Stress and anxiety are common experiences for most people.
In fact, 70% of adults in the US say they feel stress or anxiety daily.
As your life changes and evolves, it may be easier to take a deep breath and appreciate all that you have built in your life so far—and to consider all the wonderful adventures still ahead.
On the other hand, if you’ve spent the bulk of your life stressed out, relaxing may be tougher than you thought.
Learning how to slow down a bit and relax can decrease your blood pressure, make it easier to sleep, unwind any muscle tension, and even improve your digestion.
More than that, it can help you feel happier, healthier and more centered and grounded.
Ready to release some stress? Here are a few things to experiment with…
Exercise is one of the most important things you can do to combat stress. That “high” runners get after they’ve sprinted a few laps is a rush of endorphins, the brain’s natural mood boosting chemicals. Exercise offers natural stress relief by raising levels of feel-good chemicals while lowering cortisol and other stress hormones.
To get that high, and the stress relief that comes with it, it doesn’t require the intensity of a run. Any type of cardio (walking, swimming, dancing) should get those brain chemicals pumping.
Stress levels and a proper diet are closely related. When we’re overwhelmed, we often forget to eat well and resort to using sugary, fatty snack foods as a pick-me-up.
Try to avoid sugary snacks and plan ahead. Make sure that you're eating foods rich in antioxidants such as fruits, vegetables, seeds and fish.
Supplementing an antioxidant formula containing vitamin C, lipoic acid, and selenium can also help.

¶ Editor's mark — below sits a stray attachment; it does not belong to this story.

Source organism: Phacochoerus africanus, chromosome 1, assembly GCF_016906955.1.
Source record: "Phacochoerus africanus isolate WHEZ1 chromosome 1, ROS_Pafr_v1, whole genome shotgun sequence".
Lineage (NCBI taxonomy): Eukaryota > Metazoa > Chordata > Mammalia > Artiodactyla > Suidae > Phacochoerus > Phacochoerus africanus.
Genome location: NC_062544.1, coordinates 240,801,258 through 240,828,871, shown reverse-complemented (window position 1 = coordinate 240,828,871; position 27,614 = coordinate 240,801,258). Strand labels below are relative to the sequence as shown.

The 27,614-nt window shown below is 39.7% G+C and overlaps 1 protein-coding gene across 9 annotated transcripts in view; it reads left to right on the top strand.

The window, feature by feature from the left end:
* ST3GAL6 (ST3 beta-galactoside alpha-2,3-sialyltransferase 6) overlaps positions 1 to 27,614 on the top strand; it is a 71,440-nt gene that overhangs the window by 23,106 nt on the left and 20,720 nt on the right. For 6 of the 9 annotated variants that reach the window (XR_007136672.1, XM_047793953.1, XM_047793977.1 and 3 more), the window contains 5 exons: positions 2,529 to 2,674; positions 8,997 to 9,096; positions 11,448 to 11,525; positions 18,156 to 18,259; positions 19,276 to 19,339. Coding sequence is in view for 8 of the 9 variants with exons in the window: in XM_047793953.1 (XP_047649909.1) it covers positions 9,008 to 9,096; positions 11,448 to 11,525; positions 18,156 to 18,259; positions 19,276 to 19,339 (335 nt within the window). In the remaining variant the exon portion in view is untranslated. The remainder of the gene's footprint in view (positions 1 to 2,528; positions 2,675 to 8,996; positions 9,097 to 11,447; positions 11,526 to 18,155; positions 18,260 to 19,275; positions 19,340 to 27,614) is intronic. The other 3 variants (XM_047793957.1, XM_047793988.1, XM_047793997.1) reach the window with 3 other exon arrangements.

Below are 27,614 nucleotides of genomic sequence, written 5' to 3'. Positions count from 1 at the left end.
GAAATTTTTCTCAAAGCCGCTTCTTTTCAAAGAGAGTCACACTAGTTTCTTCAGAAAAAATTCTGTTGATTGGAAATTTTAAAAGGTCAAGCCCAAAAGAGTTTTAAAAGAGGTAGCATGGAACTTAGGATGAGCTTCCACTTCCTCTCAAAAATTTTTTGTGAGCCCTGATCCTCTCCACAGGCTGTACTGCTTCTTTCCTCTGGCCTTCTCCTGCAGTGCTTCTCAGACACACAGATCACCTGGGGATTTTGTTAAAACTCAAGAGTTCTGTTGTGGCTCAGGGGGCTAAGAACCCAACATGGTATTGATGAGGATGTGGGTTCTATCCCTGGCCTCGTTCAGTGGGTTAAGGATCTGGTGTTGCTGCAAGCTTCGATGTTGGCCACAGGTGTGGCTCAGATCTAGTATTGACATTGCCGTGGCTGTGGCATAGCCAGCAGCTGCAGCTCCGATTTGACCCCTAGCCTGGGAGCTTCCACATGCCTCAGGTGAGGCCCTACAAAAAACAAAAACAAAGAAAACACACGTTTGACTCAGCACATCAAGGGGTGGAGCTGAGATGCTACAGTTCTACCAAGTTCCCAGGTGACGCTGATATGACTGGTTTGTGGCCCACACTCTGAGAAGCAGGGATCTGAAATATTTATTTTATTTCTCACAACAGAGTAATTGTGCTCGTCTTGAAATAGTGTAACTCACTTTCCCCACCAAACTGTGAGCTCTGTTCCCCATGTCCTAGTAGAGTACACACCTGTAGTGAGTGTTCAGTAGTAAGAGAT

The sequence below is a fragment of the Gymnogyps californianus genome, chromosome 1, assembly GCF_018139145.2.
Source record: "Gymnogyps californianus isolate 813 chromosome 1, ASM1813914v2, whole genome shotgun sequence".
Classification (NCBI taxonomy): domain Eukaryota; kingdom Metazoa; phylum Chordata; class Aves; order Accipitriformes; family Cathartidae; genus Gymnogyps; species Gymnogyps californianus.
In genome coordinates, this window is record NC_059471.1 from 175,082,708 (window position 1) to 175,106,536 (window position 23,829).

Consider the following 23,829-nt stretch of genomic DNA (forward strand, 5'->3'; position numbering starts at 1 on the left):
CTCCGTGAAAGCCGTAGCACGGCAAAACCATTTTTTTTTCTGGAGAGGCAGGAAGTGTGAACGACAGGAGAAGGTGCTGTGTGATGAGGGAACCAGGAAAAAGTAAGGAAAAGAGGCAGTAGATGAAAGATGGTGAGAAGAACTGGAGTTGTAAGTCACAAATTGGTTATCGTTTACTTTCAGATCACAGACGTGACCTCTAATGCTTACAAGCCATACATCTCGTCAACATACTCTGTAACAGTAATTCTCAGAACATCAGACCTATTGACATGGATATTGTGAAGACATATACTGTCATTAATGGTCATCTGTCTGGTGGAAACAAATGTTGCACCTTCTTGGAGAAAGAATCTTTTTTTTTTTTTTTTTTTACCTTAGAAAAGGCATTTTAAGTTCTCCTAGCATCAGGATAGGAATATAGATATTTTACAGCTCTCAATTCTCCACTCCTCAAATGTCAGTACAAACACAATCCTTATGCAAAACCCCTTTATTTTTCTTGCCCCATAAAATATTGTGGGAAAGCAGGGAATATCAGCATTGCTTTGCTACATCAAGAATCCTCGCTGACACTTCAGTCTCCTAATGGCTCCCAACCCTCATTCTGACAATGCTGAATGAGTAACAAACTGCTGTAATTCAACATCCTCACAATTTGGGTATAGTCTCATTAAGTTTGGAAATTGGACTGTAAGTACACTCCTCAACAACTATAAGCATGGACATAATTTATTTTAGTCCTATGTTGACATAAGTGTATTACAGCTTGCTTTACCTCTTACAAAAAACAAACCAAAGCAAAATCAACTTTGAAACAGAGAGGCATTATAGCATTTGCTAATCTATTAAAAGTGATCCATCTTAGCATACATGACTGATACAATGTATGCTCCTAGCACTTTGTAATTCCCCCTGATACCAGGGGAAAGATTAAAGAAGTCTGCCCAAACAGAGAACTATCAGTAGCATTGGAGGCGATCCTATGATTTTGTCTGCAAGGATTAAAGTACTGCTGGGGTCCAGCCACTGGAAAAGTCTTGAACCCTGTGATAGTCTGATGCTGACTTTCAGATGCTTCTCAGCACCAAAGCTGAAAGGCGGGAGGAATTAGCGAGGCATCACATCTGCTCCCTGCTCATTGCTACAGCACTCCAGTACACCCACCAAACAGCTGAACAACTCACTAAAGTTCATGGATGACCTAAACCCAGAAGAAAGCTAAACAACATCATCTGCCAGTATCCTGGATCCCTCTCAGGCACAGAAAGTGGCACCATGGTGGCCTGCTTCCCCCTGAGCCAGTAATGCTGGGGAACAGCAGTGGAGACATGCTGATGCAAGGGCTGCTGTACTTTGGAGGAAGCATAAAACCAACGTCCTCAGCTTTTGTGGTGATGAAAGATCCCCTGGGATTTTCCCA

When you’re under stress, cortisol is released into your bloodstream. Heartbeat and respiration increase, along with a host of other reactions that can make you feel nervous or unsettled.
Consciously slowing your breath can slow or halt these reactions.
A quiet, stroll in the outside can do wonders for stress relief. No need to rush; take whatever pace feels most natural, consciously slowing your breath can slow or halt these reactions. You can even put in some relaxing music to help take your mind off the issue.
One way to handle stress is to write things down.
While recording what you’re stressed about is one approach, another is jotting down what you’re grateful for.
What qualities in yourself are you thankful for? What attributes? What features? What hard-earned wisdom have you discovered? Write these down.
If you have a morning routine, this is an easy thing to add. And if you don’t, it’s an easy moment to take—after you wake up but before you get out of bed.
Even during the best of times, watching 24-hour news or constantly scrolling through social media can leave you feeling unsettled.
You needn’t completely avoid the news. Instead take conscious breaks and set reasonable limits for yourself.
Try setting a timer for social media scrolling or news watching. When the timer goes off, be conscious of how you feel. If time on social media or the news tends to stress you out, it might be worth taking a longer sabbatical—say, a few days or more—to reset and relax.
Stress is often caused by the “what ifs” we conjure in our minds. Mindfulness describes practices that anchor you to the present moment.
A simple, regular meditation or yoga practice can reduce stress, control anxiety, lower blood pressure and improve sleep.
Everyone knows stress can cause you to lose sleep. Unfortunately, lack of sleep is also a key cause of stress. This vicious cycle causes the brain and body to get out of whack and only gets worse with time.
Make sure to get the doctor-recommended seven to eight hours of sleep. Turn the TV off earlier, dim the lights, and give yourself time to relax before going to bed. It may be the most effective stress buster on our list.
When you’re feeling stressed, take a break to call a friend and talk about your problems. Good relationships with friends and loved ones are important to any healthy lifestyle.
They’re especially important when you're under a lot of stress. A reassuring voice, even for a minute, can put everything in perspective.
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